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Friday, Dec. 19, 2014

Letter from the Editor

Tuesday, December 2, 2008

Marriage should be about love, not laws.

Gay marriage: a losing battle for legislators

Not long ago, I argued in this space against passing a state marriage protection bill that would basically be a ban on gay marriage. Today, I would argue just as hard against a law approving gay marriage in Iowa - for exactly the same reasons.

It's none of the state legislature's business.

On Wednesday, the big news was that almost 60 percent of Iowa voters are calling for gay marriage or civil unions to be allowed by the state - at least according to new "Big 10 Battleground Poll results released by the University of Iowa.

I'm not totally sure I buy the results there - there are ways of massaging such surveys to get desired results - and headlines. There have been other polls in Iowa that showed even bigger percentages of people believing the opposite - that marriage should only be between a man and a woman.

Frankly, who cares? It's not up to pollsters or public opinion and more than the state.

And by the time the 2009 session rolls around, a landmark court case may change the Iowa battleground. The Varnum v. Brien case, being heard Dec. 9, involves six same-sex couples who claim that the state's refusal to allow them to marry violates their constitutional rights.

So who gave judges the right to redefine marriage, either?

The state should simply stay out of it.

Love can't be defined by legislative debate. State senators and representatives are best kept as far as possible from you checkbook and your bedroom.

Simply put, the job of the state government is to balance a budget, fund our schools, repair the roads and dredge our lakes. Doing that right is about all we can ask. Expecting them to gather up in a room in Des Moines and decide rights and wrongs, dictate societal future, and define our own personal outlook on love and marriage for us will result in no one being satisifed.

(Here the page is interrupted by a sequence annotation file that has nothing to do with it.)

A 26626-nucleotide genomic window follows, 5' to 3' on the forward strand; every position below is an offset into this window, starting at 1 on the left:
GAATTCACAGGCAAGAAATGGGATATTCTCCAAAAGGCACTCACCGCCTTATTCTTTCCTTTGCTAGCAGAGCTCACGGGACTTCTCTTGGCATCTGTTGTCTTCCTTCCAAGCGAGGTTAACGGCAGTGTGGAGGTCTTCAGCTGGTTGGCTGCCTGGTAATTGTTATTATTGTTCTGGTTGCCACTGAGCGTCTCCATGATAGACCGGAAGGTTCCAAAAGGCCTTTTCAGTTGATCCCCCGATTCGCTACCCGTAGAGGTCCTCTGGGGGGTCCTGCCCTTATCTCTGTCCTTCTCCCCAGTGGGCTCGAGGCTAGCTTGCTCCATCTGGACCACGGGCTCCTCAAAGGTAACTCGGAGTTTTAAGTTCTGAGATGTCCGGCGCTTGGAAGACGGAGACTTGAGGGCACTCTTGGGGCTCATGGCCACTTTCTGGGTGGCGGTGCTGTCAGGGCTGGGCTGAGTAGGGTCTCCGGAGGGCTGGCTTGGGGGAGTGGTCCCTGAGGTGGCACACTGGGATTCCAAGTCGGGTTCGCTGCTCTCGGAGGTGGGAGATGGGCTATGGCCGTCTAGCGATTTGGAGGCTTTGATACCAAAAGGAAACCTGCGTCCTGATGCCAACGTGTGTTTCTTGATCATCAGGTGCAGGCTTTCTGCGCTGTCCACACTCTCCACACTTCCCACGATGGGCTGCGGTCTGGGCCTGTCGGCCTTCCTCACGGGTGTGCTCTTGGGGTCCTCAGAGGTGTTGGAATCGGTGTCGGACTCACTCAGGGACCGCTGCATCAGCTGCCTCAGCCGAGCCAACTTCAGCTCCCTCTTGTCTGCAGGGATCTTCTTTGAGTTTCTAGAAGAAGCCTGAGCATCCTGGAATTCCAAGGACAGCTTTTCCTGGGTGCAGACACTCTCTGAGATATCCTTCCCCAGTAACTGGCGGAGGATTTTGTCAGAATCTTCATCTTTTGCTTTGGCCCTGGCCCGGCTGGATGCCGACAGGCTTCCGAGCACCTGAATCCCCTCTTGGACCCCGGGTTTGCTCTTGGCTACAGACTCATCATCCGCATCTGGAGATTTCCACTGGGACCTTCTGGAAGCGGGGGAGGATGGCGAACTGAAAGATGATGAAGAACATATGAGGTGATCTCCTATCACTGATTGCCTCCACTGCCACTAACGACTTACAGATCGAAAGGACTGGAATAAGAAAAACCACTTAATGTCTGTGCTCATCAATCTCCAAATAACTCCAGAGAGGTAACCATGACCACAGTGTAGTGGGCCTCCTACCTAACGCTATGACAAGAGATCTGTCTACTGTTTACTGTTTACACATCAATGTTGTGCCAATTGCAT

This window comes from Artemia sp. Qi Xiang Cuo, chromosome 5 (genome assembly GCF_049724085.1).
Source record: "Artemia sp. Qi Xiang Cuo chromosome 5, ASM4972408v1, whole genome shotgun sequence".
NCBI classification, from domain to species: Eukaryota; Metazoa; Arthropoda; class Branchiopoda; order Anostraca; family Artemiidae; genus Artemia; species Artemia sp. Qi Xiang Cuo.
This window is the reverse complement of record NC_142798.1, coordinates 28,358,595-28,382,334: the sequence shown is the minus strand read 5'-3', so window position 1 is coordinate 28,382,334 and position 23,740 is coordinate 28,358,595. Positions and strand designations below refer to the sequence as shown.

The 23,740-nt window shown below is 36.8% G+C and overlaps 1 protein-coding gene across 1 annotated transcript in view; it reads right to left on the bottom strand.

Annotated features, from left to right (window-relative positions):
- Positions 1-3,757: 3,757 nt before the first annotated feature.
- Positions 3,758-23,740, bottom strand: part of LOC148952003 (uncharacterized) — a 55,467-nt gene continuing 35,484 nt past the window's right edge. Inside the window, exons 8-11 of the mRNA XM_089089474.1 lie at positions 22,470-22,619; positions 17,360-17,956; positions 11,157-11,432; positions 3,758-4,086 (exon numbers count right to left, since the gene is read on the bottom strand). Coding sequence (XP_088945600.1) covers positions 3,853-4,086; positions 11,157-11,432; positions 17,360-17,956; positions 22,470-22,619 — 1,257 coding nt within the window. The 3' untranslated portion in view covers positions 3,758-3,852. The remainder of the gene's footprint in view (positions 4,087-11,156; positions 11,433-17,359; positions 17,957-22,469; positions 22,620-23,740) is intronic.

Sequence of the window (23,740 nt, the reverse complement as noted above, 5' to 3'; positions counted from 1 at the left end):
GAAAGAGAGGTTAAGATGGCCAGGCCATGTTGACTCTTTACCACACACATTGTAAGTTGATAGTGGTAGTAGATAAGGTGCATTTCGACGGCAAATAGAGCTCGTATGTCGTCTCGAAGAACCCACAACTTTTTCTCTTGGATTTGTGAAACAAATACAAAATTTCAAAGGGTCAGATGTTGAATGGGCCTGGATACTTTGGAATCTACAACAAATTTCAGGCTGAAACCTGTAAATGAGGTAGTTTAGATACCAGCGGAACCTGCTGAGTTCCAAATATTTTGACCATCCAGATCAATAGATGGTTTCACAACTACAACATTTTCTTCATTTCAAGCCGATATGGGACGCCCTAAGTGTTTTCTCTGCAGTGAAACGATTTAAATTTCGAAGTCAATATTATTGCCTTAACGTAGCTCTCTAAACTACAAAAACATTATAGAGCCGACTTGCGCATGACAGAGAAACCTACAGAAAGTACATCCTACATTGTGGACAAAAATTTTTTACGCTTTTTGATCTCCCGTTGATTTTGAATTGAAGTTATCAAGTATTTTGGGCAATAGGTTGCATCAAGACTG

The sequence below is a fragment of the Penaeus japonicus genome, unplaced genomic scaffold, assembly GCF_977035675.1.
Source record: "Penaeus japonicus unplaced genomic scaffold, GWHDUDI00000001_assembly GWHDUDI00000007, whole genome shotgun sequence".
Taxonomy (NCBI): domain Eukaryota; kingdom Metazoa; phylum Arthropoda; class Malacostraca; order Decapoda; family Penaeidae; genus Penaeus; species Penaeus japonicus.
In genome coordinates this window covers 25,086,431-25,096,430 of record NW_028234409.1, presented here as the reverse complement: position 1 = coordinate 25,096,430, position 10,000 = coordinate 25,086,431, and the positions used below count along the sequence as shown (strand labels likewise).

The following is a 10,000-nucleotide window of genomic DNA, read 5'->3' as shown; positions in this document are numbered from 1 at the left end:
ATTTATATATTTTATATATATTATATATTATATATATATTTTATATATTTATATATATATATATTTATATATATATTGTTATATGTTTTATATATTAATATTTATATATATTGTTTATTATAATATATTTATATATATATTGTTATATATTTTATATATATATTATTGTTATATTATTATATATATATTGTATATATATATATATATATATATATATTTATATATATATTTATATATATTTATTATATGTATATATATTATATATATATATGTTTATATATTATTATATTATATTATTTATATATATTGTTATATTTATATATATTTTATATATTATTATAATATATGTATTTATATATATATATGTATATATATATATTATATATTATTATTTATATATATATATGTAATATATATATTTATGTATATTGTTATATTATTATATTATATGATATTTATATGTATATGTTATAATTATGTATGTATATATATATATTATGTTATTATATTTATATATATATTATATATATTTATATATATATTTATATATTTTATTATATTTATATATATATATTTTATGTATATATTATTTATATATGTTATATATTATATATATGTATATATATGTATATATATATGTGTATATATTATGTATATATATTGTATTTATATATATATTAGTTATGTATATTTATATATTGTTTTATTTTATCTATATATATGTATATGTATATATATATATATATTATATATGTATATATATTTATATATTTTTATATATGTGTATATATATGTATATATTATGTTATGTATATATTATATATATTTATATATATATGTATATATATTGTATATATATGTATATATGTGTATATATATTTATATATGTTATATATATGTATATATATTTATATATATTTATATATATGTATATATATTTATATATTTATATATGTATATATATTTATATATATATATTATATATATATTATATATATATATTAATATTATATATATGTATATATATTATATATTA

Every time the legislature lets itself get tangled up in societal philosophy debates, and particularly one on sexuality, the result is months of wasted bluster and posturing, along with utter failure to attend to those practical matters that are their real job we elect them to do.

Re-open the gay marriage can of worms and there is no winning for them. Passing policy to specificially prescribe same-sex marriage will be seen by about half of Iowans as extreme and ultra-liberal, if not promotional of a homosexual lifestyle. Banning it would paint them in the eyes of the other half of Iowans as bourgeois, puritanical, discriminatory. Anything they would do would be challenged and likely tied up in courts for years.

Neither a law supporting or opposing same-sex marriage would stick, anyway.